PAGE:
I’ll admit, I don’t know every detail of Braun’s case. I’ll also admit that nothing is ever black and white. But what I do know is that Braun went to the University of Miami to play baseball at the same time I was at fellow ACC school UNC Chapel Hill playing softball. I do know that he had to sit through the same torturous drug meetings I did each year or, at the very least, read through the epic stack of documents describing the NCAA drug program and sign his life away saying he agreed and understood. I do know he knew plenty about drug testing before entering MLB.
I can’t imagine MLB’s drug program being more lenient than the NCAA’s. I can’t imagine MLB doesn’t put their players through the same type of meetings or documents each year. Testing negative is pretty simple. Don’t use performance enhancing drugs. If there is a vitamin, supplement, medication you even consider taking, ask your athletic trainer or team doctor to make sure it won’t flag your test. Boom. That simple. If I was raking in millions of dollars playing a sport in which even a vitamin could take away my career or tarnish my achievements, you better believe I’d be getting it checked out before I put it in my body. If there is a private medical issue that requires me to take medication, I’d file for a therapeutic use exemption which notifies MLB about a necessary substance that may flag a test. As long as they know about it before I take it and test positive, I’m in the clear.
Pretty simple, right?
So how is it that Braun tested positive? That’s where things get interesting.
According to reports, after Braun took his test (on a Saturday), the test administrator couldn’t get to a shipping office in time to overnight the sample to a testing facility. Instead, the administrator took it to his home and stored it until Monday when he could ship it out, a procedure both MLB and the administrator have argued is established protocol in storing a sample until a drop-off center is open. So, naturally, you would think Braun would argue the administrator must have tampered with the sample…adding something to it ruining the integrity of the test which turned it positive. Well, that would prove pretty difficult. I don’t know the procedure MLB has when it comes to sealing a sample but, in college a sample had a seal placed over the lid that the testee signed. If the sample was opened, the seal would break making it obvious to anyone it had been jeopardized. Not only was the cup holding the sample tape sealed but, the sample was also placed in a bag that was sealed with the signature of the testee. The testee is present for all of this and signs off at the end of packaging everything up saying that it was packaged properly and in front of them. If someone wanted to meddle with a sample, they would have to break the signed seal on the bag and a signed seal on the cup holding the sample, then retape both and forge the signature of the testee twice.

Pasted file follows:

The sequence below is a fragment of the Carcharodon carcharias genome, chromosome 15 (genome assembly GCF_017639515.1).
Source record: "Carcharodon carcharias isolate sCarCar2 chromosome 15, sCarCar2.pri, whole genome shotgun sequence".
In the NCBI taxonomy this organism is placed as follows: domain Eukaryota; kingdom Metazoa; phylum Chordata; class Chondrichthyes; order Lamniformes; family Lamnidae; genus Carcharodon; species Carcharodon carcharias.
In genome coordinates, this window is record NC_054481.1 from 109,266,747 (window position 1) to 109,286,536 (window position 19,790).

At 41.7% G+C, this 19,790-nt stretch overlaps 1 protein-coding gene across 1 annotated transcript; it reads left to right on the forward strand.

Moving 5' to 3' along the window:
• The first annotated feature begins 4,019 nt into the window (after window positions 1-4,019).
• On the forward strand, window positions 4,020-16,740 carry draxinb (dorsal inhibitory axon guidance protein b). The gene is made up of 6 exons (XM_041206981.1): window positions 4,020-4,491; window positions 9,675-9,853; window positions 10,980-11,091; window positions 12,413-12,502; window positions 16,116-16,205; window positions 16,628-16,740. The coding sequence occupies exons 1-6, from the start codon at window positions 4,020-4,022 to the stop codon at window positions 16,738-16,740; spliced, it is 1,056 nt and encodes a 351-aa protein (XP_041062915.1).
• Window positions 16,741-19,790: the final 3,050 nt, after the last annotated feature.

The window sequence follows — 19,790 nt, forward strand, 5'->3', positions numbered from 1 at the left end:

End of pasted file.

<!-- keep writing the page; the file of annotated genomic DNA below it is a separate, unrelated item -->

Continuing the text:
In Braun’s case, it was decided that there was zero evidence that the test was tampered with. So, if the sample wasn’t tampered with, what legs does Braun have to stand on to refute the positive test?
None. Braun’s team successfully won an appeal of his suspension and positive test because it was decided the 48-hour delay was enough time to raise question in the test. Even though the actions the test administrator took were established protocol. Even though the test showed zero signs of being tampered with.
Confused? Yeah, me too. Braun’s team never argued that the test was tampered with. In my mind, that would imply that his team thinks that because the sample sat in an administrator’s refrigerator for 48 hours before shipping, it somehow magically sprouted testosterone. Say what?
If you ask me, Braun’s stance is a joke. If the test wasn’t tampered with, how did the unusually high levels of testosterone get there? His test was shown to not test positive for a steroid which could mean one of many possible vitamins, substances, medications he was taking may have flagged his test. Instead of coming after the system based on a loophole, Braun should be searching for what substance flagged his test and encouraging doctors and trainers to be more aware of drugs they are okaying for him and other professional athletes. If you didn’t file the proper paperwork for something you were taking, take your suspension and realize that unfiled paperwork did you in. If you were told by a doctor or trainer that a substance was totally fine to take without filing paperwork and you blindly followed, work to make those in power of okaying substances better aware and educated.
No testing procedure is going to be perfect. But for a suspension to be overturned based on a technicality rather than on the science and the clear facts of a case casts doubt on a program that has proved successful. Every situation in life has a lesson to be learned from it. The lesson Braun should take is that you can never be too careful. Careful with what you put in your body, careful with what you authorize, careful with the actions you take. While I understand Braun may want to avoid a suspension and keep his name clean, he could do more to benefit his name, the game and the system by fighting the test and suspension with a reason we all can get behind and support. Whether the dreaded “*” is in the official record books or not, it’s in the minds of the fans and that’s something only credibility and a sensical appeal can erase.